Importantly, the decision leaves open the question of whether regulators will intervene to cease trade a rights plan that was put in place and approved by shareholders in advance of a bid. Issuers that do not currently have a rights plan in place will no doubt consider whether to seek shareholder approval of one before it becomes too late.
Hard Lock-Up Agreements Advance the Rules of the Game
CanniMed sought to have Aurora and the locked-up shareholders designated as “joint actors” based on the hard lock-up agreements. This would cause the shares held by the joint actors to be excluded from the 50% minimum tender condition, and the votes attaching to those shares to be excluded from any minority approval of a subsequent acquisition transaction. The Commissions considered the lock-up agreements pursuant subsection 1.9(3) of N1 62-104, which states that there is a rebuttable presumption that an agreement to exercise voting rights leads to joint actor status. The presumption was rebutted since the lock-up agreement voting provisions were tailored to be consistent with and to support otherwise permissible commitments to tender securities to a bid. The Commissions did recognize that such lock-up agreements can raise public interest concerns, but did not find the Aurora lock-up agreements objectionable. The Commission agreed with Staff’s submissions that “lock-up agreements are a lawful and established feature of the planning for M&A transactions in Canada”. We expect that lock-up agreements will take on even more significance in future M&A transactions given the Commissions’ unqualified endorsement of their importance in the new take-over bid regime.
Joint Actor Designation Not a Remedy for Breach of Confidentiality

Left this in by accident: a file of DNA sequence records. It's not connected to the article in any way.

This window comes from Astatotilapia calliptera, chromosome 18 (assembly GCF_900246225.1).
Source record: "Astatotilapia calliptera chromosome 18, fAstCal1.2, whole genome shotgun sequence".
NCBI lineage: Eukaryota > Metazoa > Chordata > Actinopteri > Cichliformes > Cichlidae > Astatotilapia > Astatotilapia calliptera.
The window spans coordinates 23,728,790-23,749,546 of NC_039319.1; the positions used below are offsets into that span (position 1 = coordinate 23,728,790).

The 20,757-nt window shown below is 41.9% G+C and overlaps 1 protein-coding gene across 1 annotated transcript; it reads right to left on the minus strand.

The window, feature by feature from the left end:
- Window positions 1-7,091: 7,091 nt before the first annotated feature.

The Regulators also denied CanniMed’s request that Aurora and the locked-up shareholders be deemed “joint actors” on the basis of the provision of material non-disclosed information to Aurora. While finding that the knowledge of the CanniMed board deliberations was “extremely valuable” to and allowed Aurora to pursue its bid on an accelerated basis, by the time the bid was made, the material non-public information had been “cleansed” through the public disclosure of the Newstrike arrangement. The Commissions recognized that the improper transfer of information may warrant joint actor remedies in some cases, for example where the transfer of information prevented an auction process or denied shareholders a choice, or if the locked-up shareholders received any unique benefits. However, the locked-up shareholders were fundamentally on different sides of the transaction from Aurora and did not receive any benefits that were different than the benefits all shareholders would receive under the Aurora bid. Instead, the Commissions ordered that Aurora’s disclosure be amended to include information such as the circumstances under which, and the means by which, Aurora became aware that the board of CanniMed would be meeting to consider the Newstrike arrangement, and further details about any information “obtained directly or indirectly by Aurora from any person who is, or was at the relevant time, in a special relationship with CanniMed”. Aurora complied with this order but reached the friendly deal with CanniMed less than two weeks later. In the circumstances of this case, the provision of material non-disclosed information arguably led to an uneven playing field with no significant regulatory consequences.